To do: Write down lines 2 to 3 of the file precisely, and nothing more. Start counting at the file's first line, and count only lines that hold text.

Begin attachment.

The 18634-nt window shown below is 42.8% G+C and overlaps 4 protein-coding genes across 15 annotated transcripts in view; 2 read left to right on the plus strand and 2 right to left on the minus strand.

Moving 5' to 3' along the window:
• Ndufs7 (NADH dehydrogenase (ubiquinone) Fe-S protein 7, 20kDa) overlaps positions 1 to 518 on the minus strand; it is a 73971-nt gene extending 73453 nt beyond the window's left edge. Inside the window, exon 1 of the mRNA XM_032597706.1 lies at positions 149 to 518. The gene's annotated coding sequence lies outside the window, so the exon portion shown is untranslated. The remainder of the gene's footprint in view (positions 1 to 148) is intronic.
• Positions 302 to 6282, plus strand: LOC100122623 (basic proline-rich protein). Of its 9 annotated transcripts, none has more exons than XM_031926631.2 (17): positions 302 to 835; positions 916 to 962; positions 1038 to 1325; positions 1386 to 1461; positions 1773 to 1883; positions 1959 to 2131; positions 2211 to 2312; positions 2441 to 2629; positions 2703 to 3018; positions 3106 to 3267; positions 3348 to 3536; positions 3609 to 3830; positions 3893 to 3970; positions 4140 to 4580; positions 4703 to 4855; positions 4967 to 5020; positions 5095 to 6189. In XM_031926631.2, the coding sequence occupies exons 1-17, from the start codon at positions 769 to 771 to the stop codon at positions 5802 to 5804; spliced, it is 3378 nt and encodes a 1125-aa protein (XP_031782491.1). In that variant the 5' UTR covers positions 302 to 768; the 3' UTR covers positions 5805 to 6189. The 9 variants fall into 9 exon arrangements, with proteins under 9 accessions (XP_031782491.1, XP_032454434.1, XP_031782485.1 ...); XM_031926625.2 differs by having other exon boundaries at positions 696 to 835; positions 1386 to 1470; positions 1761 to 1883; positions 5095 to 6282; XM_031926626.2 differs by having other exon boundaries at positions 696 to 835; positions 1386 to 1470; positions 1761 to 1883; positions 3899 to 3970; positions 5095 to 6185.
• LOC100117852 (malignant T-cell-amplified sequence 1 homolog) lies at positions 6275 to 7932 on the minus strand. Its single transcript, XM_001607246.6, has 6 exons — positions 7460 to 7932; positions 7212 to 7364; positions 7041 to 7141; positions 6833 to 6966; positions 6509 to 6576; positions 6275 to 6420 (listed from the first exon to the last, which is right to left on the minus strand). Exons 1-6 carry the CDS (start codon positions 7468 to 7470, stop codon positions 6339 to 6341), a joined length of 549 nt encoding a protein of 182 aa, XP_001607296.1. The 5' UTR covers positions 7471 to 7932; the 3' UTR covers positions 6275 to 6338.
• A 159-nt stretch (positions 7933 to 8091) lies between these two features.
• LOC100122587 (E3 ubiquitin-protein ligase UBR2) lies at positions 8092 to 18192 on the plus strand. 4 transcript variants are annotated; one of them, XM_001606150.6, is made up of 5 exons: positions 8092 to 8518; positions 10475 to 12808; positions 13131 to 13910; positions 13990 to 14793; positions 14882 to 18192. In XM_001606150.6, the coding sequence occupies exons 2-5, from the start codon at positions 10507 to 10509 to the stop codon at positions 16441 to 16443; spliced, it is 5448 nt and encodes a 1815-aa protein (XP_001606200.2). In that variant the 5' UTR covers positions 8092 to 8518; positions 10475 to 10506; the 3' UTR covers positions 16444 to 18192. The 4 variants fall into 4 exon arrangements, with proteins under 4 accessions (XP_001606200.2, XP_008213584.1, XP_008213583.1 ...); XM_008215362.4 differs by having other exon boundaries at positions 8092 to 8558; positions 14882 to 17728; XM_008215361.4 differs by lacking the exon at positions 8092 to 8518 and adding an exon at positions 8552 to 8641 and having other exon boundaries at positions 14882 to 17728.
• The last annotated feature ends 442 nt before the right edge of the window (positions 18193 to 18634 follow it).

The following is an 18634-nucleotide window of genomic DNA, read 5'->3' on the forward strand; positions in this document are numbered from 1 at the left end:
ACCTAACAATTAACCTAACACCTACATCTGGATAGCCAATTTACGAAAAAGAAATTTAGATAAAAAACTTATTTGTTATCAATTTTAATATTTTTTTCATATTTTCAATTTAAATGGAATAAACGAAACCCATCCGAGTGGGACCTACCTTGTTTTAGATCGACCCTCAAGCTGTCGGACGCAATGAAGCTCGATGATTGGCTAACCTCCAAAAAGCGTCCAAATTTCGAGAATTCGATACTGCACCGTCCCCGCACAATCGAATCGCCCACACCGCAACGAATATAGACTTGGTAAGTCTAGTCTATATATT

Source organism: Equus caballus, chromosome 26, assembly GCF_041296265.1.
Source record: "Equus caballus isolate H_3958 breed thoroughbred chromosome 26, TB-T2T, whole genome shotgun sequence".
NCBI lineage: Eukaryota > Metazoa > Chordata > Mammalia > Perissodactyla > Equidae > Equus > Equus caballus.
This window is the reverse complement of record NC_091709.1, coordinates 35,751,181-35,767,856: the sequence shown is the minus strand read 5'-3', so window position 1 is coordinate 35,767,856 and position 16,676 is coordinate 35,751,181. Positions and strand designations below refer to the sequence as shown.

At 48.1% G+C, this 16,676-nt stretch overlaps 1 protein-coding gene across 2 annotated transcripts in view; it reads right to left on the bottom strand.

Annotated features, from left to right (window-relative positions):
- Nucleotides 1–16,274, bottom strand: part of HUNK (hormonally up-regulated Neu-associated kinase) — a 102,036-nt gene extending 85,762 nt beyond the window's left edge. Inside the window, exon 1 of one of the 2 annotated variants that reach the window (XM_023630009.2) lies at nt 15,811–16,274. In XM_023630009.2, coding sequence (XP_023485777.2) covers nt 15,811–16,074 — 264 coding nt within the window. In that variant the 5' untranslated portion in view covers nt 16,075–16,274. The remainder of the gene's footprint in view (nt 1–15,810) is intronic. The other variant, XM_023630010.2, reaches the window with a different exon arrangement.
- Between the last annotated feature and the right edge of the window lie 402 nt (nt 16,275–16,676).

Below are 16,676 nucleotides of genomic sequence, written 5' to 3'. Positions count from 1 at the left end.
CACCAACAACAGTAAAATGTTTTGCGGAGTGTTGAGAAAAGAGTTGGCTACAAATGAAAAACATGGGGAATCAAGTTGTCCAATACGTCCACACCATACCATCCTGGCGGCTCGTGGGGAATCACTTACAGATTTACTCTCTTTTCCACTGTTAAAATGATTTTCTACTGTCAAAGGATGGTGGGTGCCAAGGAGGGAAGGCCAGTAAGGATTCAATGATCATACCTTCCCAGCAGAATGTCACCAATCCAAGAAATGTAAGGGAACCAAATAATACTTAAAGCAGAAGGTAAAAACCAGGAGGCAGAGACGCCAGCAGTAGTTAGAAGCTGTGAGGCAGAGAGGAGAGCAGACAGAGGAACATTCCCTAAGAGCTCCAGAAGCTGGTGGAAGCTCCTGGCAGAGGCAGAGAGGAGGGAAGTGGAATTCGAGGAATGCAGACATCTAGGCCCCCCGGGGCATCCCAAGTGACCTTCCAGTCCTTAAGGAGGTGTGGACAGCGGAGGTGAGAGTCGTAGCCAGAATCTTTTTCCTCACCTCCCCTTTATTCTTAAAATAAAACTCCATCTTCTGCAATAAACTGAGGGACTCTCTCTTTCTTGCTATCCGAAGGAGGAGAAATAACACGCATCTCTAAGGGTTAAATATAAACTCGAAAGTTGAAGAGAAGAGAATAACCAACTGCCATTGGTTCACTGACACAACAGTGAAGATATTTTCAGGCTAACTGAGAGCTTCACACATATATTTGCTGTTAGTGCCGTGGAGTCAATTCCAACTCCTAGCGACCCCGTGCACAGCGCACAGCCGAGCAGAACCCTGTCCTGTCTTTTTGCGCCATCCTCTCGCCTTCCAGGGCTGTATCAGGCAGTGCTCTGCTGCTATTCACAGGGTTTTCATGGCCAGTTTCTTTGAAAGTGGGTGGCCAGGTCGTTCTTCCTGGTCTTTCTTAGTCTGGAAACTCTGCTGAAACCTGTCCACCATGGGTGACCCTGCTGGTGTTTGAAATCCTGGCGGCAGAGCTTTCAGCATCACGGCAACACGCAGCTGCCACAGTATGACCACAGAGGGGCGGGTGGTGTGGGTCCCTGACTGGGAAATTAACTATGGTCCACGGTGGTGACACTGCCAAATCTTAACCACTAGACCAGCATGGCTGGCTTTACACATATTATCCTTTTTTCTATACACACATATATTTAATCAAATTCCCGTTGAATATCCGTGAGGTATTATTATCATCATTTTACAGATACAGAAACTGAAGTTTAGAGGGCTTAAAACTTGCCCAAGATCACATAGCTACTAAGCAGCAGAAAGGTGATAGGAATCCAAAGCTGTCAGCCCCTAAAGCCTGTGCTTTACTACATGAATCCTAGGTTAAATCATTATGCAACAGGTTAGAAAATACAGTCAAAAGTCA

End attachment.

Moving 5' to 3' along the window:
• Ndufs7 (NADH dehydrogenase (ubiquinone) Fe-S protein 7, 20kDa) overlaps positions 1 to 518 on the minus strand; it is a 73971-nt gene extending 73453 nt beyond the window's left edge. Inside the window, exon 1 of the mRNA XM_032597706.1 lies at positions 149 to 518. The gene's annotated coding sequence lies outside the window, so the exon portion shown is untranslated. The remainder of the gene's footprint in view (positions 1 to 148) is intronic.